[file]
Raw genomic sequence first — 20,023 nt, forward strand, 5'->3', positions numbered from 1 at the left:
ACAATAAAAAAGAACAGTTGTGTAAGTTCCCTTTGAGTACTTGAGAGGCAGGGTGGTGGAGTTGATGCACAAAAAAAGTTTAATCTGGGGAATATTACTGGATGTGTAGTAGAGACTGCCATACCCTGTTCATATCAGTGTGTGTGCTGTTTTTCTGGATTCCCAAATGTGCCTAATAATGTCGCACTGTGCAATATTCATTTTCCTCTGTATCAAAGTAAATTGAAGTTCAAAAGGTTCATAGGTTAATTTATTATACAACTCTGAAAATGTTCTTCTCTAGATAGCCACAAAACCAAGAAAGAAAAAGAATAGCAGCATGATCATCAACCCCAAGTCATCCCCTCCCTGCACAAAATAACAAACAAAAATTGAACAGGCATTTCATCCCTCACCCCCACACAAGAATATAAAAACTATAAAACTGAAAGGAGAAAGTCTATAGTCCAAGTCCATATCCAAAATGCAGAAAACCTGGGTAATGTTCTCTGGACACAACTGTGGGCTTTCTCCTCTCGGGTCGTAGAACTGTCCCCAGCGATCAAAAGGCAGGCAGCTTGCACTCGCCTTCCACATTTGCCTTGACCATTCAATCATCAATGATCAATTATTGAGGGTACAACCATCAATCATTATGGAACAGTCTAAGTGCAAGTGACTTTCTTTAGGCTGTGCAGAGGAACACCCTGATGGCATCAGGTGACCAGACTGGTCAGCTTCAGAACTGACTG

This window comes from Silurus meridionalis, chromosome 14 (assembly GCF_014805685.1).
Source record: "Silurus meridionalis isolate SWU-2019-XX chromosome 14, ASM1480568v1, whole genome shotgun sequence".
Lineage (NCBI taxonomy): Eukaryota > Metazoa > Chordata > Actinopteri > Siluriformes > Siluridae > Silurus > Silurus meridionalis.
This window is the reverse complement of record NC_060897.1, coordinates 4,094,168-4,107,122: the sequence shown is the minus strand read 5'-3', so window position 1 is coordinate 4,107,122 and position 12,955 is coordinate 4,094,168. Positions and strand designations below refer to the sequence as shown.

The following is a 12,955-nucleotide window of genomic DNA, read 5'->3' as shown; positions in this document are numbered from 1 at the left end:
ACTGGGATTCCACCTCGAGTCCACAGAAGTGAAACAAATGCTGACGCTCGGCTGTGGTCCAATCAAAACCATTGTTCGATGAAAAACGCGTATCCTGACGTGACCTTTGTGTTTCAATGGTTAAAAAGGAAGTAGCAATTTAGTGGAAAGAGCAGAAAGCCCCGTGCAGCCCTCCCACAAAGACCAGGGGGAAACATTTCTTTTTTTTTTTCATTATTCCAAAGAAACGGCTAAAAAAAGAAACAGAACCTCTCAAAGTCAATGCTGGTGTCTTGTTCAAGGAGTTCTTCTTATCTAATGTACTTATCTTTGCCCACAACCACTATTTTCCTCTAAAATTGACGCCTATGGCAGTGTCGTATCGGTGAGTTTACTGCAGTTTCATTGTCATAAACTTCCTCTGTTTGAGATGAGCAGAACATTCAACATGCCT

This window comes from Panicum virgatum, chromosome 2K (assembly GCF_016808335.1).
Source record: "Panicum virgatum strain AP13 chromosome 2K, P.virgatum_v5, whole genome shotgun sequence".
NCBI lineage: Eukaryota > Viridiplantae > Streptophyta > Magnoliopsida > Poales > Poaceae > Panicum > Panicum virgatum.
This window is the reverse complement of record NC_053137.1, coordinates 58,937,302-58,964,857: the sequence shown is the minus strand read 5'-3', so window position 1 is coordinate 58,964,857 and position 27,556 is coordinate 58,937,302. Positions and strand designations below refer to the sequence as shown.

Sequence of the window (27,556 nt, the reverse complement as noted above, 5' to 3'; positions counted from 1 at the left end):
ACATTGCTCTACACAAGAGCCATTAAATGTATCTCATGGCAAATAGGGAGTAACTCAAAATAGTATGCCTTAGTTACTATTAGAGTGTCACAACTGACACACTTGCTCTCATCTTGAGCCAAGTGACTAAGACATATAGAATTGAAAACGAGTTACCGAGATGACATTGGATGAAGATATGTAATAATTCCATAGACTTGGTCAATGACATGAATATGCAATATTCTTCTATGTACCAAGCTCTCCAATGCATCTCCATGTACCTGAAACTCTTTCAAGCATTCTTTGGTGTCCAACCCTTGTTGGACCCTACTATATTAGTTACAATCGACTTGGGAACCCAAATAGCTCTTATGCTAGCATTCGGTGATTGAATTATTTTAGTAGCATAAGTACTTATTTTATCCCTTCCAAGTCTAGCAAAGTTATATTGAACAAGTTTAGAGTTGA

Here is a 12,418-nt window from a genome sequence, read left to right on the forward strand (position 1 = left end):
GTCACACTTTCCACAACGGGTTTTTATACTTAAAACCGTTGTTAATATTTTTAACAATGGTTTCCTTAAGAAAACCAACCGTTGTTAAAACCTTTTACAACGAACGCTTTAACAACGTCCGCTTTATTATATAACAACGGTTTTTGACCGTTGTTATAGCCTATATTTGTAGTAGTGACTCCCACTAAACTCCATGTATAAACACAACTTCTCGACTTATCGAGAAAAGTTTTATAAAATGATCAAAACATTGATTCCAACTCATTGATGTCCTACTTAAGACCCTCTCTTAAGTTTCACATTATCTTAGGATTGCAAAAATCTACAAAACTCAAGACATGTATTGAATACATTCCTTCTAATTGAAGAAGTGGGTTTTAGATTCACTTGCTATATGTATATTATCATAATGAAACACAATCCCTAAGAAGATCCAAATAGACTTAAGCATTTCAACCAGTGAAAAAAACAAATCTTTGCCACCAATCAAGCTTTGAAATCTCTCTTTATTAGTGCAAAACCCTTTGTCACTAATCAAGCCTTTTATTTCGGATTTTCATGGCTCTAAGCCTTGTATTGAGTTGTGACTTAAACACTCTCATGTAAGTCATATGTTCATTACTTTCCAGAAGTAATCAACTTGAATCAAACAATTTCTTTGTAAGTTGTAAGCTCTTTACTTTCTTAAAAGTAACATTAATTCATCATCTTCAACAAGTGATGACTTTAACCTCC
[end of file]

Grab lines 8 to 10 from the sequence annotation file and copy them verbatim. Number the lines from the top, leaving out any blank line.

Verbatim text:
ACTGGGATTCCACCTCGAGTCCACAGAAGTGAAACAAATGCTGACGCTCGGCTGTGGTCCAATCAAAACCATTGTTCGATGAAAAACGCGTATCCTGACGTGACCTTTGTGTTTCAATGGTTAAAAAGGAAGTAGCAATTTAGTGGAAAGAGCAGAAAGCCCCGTGCAGCCCTCCCACAAAGACCAGGGGGAAACATTTCTTTTTTTTTTTCATTATTCCAAAGAAACGGCTAAAAAAAGAAACAGAACCTCTCAAAGTCAATGCTGGTGTCTTGTTCAAGGAGTTCTTCTTATCTAATGTACTTATCTTTGCCCACAACCACTATTTTCCTCTAAAATTGACGCCTATGGCAGTGTCGTATCGGTGAGTTTACTGCAGTTTCATTGTCATAAACTTCCTCTGTTTGAGATGAGCAGAACATTCAACATGCCT

This window comes from Panicum virgatum, chromosome 2K (assembly GCF_016808335.1).
Source record: "Panicum virgatum strain AP13 chromosome 2K, P.virgatum_v5, whole genome shotgun sequence".